The Steve Keene Art Book

In the nineties NYC alt-scene, the artwork of Steve Keene was ubiquitous....
The Steve Keene Art Book
The Steve Keene Art Book

In the nineties NYC alt-scene, the artwork of Steve Keene was ubiquitous. Some of that came from his unique way of making art, many copies of a single painting on woodcut, sold for as little as five dollars – in addition to just the inexpensiveness of his output, there was its DIY aesthetic. And he made many, many paintings. His artwork found fans (and album covers) for the likes of Pavement, The Apples In Stereo, Silver Jews, and others. But even as the nineties alt-scene moved on, Keene moved forward, still producing at a prodigious rate – and garnering attention from the art world, such as super-fan Shepard Fairey putting on exhibits of his work. And now comes The Steve Keene Art Book, put together by Daniel Efram, a gorgeous and in-depth look at perhaps the most prolific artist of all time.

Like any art book, first and foremost is the art found inside the book, and The Steve Keene Art Book looks very nice. As glossy as anything you’d see sold in The Met’s gift shop, one of the book’s missions was to document an artist who has never been truly fully documented (noting that even Keene himself doesn’t keep good track of all of his work), from paintings to postcards. There’s an incredible collection of his album art tributes, from Arcade Fire to Tom Waits. There’s all of his ‘Presidents’ series (pictures of actual U.S. presidents – don’t worry, it ends with Obama…). There’s his more recent Computer Numerical Control-created Tattooed Plywood. It might be slightly ironic that a book about him is fancier than anything that the down-to-earth artist has ever done, but this is to give him his proper respect and due. And the book, made in the size of records to fit in your LP collection, is pitched towards longtime Keene fans, who might have bought his artwork back when because it was cheap, but by now they’ve got a good income and can afford a glossy art book (or Pavement reunion tickets…).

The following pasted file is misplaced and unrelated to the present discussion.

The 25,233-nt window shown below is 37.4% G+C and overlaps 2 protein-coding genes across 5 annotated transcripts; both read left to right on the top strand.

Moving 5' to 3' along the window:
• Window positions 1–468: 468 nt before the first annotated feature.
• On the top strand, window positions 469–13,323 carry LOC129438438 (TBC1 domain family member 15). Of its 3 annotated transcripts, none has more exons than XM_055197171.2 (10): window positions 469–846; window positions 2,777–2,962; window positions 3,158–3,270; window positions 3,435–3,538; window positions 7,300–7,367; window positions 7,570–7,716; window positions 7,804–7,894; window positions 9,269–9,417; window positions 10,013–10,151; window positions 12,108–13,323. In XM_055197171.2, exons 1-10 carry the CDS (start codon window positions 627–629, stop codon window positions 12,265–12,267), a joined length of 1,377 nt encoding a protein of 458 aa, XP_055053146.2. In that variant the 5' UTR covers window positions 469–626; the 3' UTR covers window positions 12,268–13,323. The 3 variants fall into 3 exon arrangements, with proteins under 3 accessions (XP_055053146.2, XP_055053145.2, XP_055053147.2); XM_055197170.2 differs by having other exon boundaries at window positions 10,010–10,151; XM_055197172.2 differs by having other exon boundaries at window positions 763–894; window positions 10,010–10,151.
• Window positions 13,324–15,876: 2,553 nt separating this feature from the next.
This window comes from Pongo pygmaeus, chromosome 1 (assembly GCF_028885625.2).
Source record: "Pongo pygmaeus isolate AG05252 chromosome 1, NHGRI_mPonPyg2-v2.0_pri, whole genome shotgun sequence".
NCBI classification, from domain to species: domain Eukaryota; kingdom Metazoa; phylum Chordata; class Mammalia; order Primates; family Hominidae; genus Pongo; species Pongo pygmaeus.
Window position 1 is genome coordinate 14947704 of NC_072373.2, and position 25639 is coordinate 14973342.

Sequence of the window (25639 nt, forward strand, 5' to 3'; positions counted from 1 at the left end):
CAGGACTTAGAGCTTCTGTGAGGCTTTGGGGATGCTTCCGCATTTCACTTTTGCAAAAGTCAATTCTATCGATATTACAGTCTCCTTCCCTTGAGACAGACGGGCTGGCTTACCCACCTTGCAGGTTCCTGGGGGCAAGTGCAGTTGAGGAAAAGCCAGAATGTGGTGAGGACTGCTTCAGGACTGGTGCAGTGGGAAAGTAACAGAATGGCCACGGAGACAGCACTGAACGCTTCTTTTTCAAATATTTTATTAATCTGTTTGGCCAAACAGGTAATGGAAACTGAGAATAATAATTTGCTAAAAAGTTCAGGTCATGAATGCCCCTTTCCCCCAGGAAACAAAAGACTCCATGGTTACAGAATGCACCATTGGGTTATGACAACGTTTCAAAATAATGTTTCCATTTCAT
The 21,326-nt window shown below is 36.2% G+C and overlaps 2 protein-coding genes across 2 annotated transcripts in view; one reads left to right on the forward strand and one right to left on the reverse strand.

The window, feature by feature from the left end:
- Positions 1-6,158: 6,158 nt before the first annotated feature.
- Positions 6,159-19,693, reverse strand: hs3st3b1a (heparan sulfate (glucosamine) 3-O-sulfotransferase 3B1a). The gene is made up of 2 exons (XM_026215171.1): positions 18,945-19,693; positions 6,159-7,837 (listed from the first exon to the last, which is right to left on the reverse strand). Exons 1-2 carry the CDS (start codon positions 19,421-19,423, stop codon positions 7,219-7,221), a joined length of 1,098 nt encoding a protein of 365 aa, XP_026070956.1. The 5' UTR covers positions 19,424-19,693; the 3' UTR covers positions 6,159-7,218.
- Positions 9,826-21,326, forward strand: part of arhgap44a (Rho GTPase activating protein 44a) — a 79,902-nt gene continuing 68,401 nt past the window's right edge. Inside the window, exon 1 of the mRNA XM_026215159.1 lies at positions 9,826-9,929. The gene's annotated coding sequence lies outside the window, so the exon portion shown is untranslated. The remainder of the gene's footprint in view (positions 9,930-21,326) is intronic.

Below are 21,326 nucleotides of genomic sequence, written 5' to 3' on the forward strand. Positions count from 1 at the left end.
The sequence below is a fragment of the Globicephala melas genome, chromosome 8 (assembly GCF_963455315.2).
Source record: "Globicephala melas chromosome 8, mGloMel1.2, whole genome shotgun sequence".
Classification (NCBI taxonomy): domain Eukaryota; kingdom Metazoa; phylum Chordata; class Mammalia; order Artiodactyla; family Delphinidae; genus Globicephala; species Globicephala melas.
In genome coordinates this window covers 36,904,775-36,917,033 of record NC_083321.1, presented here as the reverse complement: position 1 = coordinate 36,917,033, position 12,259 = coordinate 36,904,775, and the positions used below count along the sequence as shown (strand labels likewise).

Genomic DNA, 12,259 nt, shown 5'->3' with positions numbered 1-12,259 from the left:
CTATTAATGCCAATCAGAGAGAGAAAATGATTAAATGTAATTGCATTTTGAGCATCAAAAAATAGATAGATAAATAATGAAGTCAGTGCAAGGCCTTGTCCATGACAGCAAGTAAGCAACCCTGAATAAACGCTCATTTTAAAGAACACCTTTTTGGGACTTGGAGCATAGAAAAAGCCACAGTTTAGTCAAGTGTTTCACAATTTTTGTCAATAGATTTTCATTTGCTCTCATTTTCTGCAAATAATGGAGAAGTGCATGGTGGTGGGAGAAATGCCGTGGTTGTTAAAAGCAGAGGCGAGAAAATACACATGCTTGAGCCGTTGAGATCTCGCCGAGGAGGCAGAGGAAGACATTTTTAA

While many will likely flip through the book for the great pictures of not just Keene’s artwork but Keene himself, there is a healthy amount of text detailing Keene’s work and life, from those who have known him. Journalist Karen Loew gives a synopsis of Keene’s long arc from being an integral part of the University of Virginia scene (despite not actually going there) on up to his now longtime home of New York City. Novelist Sam Brumbaugh describes hosting indie shows at his Threadwaxing Space that were decorated by Keene (the painter was more prompt & professional than most of the musicians). Ryan McGuiness’ The Whitehot Magazine for Contemporary Art article & interview details Keene’s singular process (“What Raymond Pettibon is to punk rock, Steve Keene is to indie” – there’s also a comparison to The Joy of Art’s iconic Bob Ross). There are numerous quotes from admirers (of course the greatest is from Superchunk & more’s Jon Wurster).

Hopefully, you already have some Steve Keene artwork in your home (if not, go to his website and order six random paintings, for only $70.00, shipping included). You’ve undoubtedly gotten many times their initial cost in enjoyment. You’ll never own, or even see, all of Keene’s work, but will get the Steve Keene experience in glossy form with The Steve Keene Art Book.

If you’re in New York City, check out the Steve Keene Art Show at ChaShaMa in Brooklyn, running September 13th to October 14th

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